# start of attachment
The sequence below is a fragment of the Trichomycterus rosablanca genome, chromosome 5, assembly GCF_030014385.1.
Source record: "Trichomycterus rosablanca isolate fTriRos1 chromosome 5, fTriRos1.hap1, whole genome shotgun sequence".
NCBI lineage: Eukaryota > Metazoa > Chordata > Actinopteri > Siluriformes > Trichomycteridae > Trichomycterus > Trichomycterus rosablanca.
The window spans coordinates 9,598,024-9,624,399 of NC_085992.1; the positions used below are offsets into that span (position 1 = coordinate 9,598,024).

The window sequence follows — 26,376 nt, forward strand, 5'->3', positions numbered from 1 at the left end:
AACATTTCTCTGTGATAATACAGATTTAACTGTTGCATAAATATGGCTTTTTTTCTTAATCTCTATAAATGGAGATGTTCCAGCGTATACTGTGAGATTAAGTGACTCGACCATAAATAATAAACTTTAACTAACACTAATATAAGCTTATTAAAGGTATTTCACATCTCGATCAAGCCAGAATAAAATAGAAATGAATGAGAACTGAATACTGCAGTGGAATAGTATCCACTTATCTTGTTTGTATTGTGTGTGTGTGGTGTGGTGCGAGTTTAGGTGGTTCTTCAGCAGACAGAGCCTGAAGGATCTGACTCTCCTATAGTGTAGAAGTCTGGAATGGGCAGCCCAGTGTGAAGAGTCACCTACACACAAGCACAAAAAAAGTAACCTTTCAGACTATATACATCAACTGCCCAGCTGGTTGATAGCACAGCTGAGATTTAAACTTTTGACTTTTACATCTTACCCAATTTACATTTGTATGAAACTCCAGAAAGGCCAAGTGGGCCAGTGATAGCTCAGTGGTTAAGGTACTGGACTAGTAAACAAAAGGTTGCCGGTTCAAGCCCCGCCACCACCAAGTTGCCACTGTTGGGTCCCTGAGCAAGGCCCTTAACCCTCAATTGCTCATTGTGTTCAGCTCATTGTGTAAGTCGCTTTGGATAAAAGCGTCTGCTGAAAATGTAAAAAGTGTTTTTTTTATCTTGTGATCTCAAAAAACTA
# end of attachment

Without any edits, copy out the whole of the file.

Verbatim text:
The sequence below is a fragment of the Trichomycterus rosablanca genome, chromosome 5, assembly GCF_030014385.1.
Source record: "Trichomycterus rosablanca isolate fTriRos1 chromosome 5, fTriRos1.hap1, whole genome shotgun sequence".
NCBI lineage: Eukaryota > Metazoa > Chordata > Actinopteri > Siluriformes > Trichomycteridae > Trichomycterus > Trichomycterus rosablanca.
The window spans coordinates 9,598,024-9,624,399 of NC_085992.1; the positions used below are offsets into that span (position 1 = coordinate 9,598,024).

The window sequence follows — 26,376 nt, forward strand, 5'->3', positions numbered from 1 at the left end:
AACATTTCTCTGTGATAATACAGATTTAACTGTTGCATAAATATGGCTTTTTTTCTTAATCTCTATAAATGGAGATGTTCCAGCGTATACTGTGAGATTAAGTGACTCGACCATAAATAATAAACTTTAACTAACACTAATATAAGCTTATTAAAGGTATTTCACATCTCGATCAAGCCAGAATAAAATAGAAATGAATGAGAACTGAATACTGCAGTGGAATAGTATCCACTTATCTTGTTTGTATTGTGTGTGTGTGGTGTGGTGCGAGTTTAGGTGGTTCTTCAGCAGACAGAGCCTGAAGGATCTGACTCTCCTATAGTGTAGAAGTCTGGAATGGGCAGCCCAGTGTGAAGAGTCACCTACACACAAGCACAAAAAAAGTAACCTTTCAGACTATATACATCAACTGCCCAGCTGGTTGATAGCACAGCTGAGATTTAAACTTTTGACTTTTACATCTTACCCAATTTACATTTGTATGAAACTCCAGAAAGGCCAAGTGGGCCAGTGATAGCTCAGTGGTTAAGGTACTGGACTAGTAAACAAAAGGTTGCCGGTTCAAGCCCCGCCACCACCAAGTTGCCACTGTTGGGTCCCTGAGCAAGGCCCTTAACCCTCAATTGCTCATTGTGTTCAGCTCATTGTGTAAGTCGCTTTGGATAAAAGCGTCTGCTGAAAATGTAAAAAGTGTTTTTTTTATCTTGTGATCTCAAAAAACTA